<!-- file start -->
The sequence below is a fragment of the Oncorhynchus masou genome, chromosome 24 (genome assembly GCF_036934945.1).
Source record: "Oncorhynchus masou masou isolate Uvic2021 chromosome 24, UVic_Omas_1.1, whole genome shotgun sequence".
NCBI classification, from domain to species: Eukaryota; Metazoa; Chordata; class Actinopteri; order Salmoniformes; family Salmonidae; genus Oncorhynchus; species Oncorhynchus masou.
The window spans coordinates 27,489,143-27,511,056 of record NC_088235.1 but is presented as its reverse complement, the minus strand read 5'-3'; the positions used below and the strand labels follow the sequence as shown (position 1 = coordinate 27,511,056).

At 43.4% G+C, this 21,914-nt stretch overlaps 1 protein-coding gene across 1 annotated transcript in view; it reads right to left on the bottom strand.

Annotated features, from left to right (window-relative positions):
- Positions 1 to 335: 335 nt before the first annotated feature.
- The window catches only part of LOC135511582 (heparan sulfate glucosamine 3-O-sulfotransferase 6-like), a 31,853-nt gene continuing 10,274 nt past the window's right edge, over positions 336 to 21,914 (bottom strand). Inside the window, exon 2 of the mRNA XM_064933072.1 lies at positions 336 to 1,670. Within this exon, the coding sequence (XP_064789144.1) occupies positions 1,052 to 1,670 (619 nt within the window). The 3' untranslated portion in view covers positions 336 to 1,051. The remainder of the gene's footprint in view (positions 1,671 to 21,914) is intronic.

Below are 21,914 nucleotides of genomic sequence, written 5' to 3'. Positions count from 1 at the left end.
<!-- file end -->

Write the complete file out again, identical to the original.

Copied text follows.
The sequence below is a fragment of the Oncorhynchus masou genome, chromosome 24 (genome assembly GCF_036934945.1).
Source record: "Oncorhynchus masou masou isolate Uvic2021 chromosome 24, UVic_Omas_1.1, whole genome shotgun sequence".
NCBI classification, from domain to species: Eukaryota; Metazoa; Chordata; class Actinopteri; order Salmoniformes; family Salmonidae; genus Oncorhynchus; species Oncorhynchus masou.
The window spans coordinates 27,489,143-27,511,056 of record NC_088235.1 but is presented as its reverse complement, the minus strand read 5'-3'; the positions used below and the strand labels follow the sequence as shown (position 1 = coordinate 27,511,056).

At 43.4% G+C, this 21,914-nt stretch overlaps 1 protein-coding gene across 1 annotated transcript in view; it reads right to left on the bottom strand.

Annotated features, from left to right (window-relative positions):
- Positions 1 to 335: 335 nt before the first annotated feature.
- The window catches only part of LOC135511582 (heparan sulfate glucosamine 3-O-sulfotransferase 6-like), a 31,853-nt gene continuing 10,274 nt past the window's right edge, over positions 336 to 21,914 (bottom strand). Inside the window, exon 2 of the mRNA XM_064933072.1 lies at positions 336 to 1,670. Within this exon, the coding sequence (XP_064789144.1) occupies positions 1,052 to 1,670 (619 nt within the window). The 3' untranslated portion in view covers positions 336 to 1,051. The remainder of the gene's footprint in view (positions 1,671 to 21,914) is intronic.

Below are 21,914 nucleotides of genomic sequence, written 5' to 3'. Positions count from 1 at the left end.